Feeds

Plug-in pwning challenge brings Pwn2Own prizes to $US560k

Adobe and Java under the spotlight

High performance access to file storage

The organizers of the Pwn2Own hacking competition held at the annual CanSecWest security conference have upped the prize pool to $US560,000 and will now be offering prizes for hacking web plug-ins from Adobe and Oracle.

The contest, which dropped mobile phone hacking last year, has added web plug-in hacking to the prize pool. Contestants get $70,000 apiece for cracking Adobe Reader and Flash, and $20,000 for getting past Java. Based on the latter's recent parlous performance in the security arena that price discount seems justified.

"We've added browser plug-ins as a reflection of their increasing popularity as an attack vector," said Brian Gorenc, manager of vulnerability research at Pwn2Own sponsors HP DVLabs. "We want to demonstrate new hacking areas and design new mitigation techniques."

For the more traditional hacks against browsers, a working Chrome exploit for Windows 7 will net $100,000, with the same again for an IE10 hack in Windows 8 or $75,000 for breaking IE9 in Windows 7. A Safari exploit in OSX Mountain Lion is worth $65,000 and Firefox on Windows 7 just $60,000, and all hacks must be completed in a 30 minute time frame.

"As always, we look forward to working with anyone who can help us make our products better to help protect our users," an Adobe spokeswoman told El Reg.

As ever with the Pwn2Own competition, the winning hackers also get the laptop used in the successful hack. HP, meanwhile, is asking for the full details of the exploits used and the technique followed in a successful hit, which it will share with the cracked software's developer. This latest rule change has some security researchers worried.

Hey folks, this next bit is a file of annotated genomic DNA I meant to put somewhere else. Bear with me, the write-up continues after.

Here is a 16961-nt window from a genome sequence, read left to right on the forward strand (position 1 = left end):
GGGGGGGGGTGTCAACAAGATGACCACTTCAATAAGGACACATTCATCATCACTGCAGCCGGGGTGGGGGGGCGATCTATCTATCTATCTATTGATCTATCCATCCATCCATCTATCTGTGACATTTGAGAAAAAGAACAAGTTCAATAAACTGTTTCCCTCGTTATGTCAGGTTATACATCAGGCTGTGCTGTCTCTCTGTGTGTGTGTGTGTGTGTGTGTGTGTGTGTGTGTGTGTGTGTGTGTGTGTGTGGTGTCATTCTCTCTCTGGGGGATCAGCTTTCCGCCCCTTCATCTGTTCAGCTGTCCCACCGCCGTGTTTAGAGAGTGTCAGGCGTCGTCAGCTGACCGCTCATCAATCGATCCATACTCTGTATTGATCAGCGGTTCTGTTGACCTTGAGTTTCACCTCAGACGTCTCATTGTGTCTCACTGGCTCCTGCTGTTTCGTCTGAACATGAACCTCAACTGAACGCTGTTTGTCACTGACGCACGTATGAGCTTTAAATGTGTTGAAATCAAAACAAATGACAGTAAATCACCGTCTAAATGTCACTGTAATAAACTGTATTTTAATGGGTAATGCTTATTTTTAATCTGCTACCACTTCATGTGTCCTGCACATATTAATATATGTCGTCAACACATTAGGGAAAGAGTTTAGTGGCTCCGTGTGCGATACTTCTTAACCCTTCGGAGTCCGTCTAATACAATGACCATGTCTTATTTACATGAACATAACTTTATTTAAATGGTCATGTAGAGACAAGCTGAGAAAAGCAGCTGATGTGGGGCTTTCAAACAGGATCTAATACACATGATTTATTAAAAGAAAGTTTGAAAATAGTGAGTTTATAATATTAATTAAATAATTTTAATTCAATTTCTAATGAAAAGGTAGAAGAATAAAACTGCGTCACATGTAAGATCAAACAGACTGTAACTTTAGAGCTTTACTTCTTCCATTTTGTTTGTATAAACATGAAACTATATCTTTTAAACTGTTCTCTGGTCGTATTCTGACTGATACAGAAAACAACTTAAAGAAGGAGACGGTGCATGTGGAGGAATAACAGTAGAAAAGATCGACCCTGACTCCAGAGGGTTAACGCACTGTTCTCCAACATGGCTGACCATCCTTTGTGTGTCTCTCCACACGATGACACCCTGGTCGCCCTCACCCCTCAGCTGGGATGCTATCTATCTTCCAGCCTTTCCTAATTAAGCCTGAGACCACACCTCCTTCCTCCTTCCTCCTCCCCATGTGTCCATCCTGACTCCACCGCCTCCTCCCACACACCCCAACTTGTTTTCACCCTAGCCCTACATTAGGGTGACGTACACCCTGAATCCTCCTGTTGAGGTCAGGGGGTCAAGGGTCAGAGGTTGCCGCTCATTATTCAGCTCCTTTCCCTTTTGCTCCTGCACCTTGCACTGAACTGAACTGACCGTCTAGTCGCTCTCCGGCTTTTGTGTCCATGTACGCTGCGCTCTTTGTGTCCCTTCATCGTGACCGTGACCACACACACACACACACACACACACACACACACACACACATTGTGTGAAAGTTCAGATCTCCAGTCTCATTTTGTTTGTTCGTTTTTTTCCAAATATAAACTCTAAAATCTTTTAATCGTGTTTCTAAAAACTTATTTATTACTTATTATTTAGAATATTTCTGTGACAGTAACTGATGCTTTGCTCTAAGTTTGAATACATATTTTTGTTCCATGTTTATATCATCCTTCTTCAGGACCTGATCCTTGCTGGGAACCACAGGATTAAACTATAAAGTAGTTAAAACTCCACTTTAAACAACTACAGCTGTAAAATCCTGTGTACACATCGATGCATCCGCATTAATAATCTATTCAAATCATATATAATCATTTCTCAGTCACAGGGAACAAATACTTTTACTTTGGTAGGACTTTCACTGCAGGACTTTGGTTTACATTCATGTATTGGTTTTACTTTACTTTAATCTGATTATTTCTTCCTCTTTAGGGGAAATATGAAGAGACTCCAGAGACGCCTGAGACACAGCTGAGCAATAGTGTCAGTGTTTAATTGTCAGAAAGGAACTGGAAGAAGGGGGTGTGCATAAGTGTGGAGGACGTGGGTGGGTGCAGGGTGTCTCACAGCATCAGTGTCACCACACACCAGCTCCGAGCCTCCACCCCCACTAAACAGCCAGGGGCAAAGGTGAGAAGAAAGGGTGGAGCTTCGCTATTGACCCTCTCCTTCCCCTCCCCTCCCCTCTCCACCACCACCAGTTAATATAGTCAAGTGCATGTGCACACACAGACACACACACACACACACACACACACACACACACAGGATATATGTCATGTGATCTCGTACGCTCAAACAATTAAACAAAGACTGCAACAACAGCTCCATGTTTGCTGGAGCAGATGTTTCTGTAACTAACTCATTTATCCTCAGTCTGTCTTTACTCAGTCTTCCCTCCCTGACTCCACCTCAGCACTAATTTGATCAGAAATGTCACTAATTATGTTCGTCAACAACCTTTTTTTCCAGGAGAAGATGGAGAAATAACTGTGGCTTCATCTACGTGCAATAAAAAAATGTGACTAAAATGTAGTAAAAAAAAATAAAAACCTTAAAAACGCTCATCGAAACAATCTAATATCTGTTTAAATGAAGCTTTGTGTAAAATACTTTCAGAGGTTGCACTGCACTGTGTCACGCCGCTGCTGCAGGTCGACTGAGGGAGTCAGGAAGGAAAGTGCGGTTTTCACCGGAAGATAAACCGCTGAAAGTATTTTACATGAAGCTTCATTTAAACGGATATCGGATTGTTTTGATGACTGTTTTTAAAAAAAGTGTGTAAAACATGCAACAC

"If the full exploit & technique are shared with the vendor, we will probably *not* enter, or we have to use some tricks ;-)," said last year's winner Chaouki Bekrar, CEO of security research firm VUPEN, on Twitter. ®

High performance access to file storage

More from The Register

next story
Obama allows NSA to exploit 0-days: report
If the spooks say they need it, they get it
Parent gabfest Mumsnet hit by SSL bug: My heart bleeds, grins hacker
Natter-board tells middle-class Britain to purée its passwords
Web data BLEEDOUT: Users to feel the pain as Heartbleed bug revealed
Vendors and ISPs have work to do updating firmware - if it's possible to fix this
OpenSSL Heartbleed: Bloody nose for open-source bleeding hearts
Bloke behind the cockup says not enough people are helping crucial crypto project
One year on: diplomatic fail as Chinese APT gangs get back to work
Mandiant says past 12 months shows Beijing won't call off its hackers
Call of Duty 'fragged using OpenSSL's Heartbleed exploit'
So it begins ... or maybe not, says one analyst
Experian subsidiary faces MEGA-PROBE for 'selling consumer data to fraudster'
US attorneys general roll up sleeves, snap on gloves
NSA denies it knew about and USED Heartbleed encryption flaw for TWO YEARS
Agency forgets it exists to protect communications, not just spy on them
prev story

Whitepapers

Mainstay ROI - Does application security pay?
In this whitepaper learn how you and your enterprise might benefit from better software security.
Five 3D headsets to be won!
We were so impressed by the Durovis Dive headset we’ve asked the company to give some away to Reg readers.
3 Big data security analytics techniques
Applying these Big Data security analytics techniques can help you make your business safer by detecting attacks early, before significant damage is done.
The benefits of software based PBX
Why you should break free from your proprietary PBX and how to leverage your existing server hardware.
Mobile application security study
Download this report to see the alarming realities regarding the sheer number of applications vulnerable to attack, as well as the most common and easily addressable vulnerability errors.